And Democratic sources said yesterday that GOP staff aides had not met with them to discuss proposed redactions in the remaining 16 boxes of material, perhaps an indication that the Republicans did not intend to contest most of the Democrats' choices.
One exception, however, was the Tripp tapes, described by knowledgeable sources as jam-packed with profanity, graphic sexual descriptions and unseemly attempts by both Tripp and Lewinsky to manipulate the conversation. "You will grow to loathe both of these people," one source said.
Democrats for the most part advocated release of the tapes as a quid pro quo for the release of the Clinton videotape earlier this week, although Frank for one said he would be satisfied with redacted transcripts.
This was also Hyde's view, although he appeared almost to be thinking out loud as he described it. "We don't want to alter tapes. On the other hand, there is information that should be released," Hyde said. "We redact transcripts of the taped material and release those. That, so far, seems to be the best way. But the information that should go out, should go out. But there is an awful lot there that shouldn't go out."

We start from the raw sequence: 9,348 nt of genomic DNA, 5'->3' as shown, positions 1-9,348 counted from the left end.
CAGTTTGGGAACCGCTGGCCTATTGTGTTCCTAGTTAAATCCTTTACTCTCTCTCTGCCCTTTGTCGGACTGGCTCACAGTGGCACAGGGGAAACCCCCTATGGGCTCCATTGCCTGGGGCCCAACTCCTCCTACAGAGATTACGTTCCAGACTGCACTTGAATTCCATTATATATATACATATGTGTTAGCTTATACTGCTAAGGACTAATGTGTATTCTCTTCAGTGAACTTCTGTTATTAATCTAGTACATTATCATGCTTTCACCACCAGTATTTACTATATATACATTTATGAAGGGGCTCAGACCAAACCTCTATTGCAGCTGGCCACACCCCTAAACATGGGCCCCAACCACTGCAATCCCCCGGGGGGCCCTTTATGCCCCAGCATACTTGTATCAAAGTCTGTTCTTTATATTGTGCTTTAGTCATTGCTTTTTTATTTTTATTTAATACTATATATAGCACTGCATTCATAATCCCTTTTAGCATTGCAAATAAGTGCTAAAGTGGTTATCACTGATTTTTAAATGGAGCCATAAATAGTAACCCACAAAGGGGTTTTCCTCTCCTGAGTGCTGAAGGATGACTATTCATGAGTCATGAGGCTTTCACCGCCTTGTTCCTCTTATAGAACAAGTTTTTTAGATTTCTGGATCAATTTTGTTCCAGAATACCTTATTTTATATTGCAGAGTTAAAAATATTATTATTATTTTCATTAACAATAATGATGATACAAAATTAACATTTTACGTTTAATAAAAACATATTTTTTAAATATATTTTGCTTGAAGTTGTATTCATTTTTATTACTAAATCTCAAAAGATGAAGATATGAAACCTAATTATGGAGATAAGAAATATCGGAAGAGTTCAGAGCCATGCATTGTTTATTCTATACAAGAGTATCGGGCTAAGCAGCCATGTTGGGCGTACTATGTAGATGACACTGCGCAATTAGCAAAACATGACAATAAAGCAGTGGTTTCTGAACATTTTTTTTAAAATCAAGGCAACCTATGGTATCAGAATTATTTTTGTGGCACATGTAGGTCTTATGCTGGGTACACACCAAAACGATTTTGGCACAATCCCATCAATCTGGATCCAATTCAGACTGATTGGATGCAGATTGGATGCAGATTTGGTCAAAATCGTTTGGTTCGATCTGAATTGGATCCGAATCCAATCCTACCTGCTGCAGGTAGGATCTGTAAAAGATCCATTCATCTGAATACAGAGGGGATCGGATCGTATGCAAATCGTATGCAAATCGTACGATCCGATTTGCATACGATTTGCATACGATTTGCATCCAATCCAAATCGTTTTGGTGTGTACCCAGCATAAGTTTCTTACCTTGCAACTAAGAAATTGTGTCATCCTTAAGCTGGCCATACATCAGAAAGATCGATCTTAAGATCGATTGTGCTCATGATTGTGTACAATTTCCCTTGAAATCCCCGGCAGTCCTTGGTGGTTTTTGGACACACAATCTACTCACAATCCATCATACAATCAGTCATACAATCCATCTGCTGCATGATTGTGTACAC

Under the resolution governing publication of the Starr report, the remaining documents must go to the Government Printing Office Monday night, but will probably not become public for a few days.
Even as the House was contemplating how to proceed, Starr brought his grand jury back to the courthouse for some apparently routine work related to the Lewinsky probe. Michelle Peterson, an associate White House counsel, appeared before the grand jury for about 20 minutes to verify for the record what the White House has provided in response to Starr subpoenas, according to a source close to the case.
© Copyright 1998 The Washington Post Company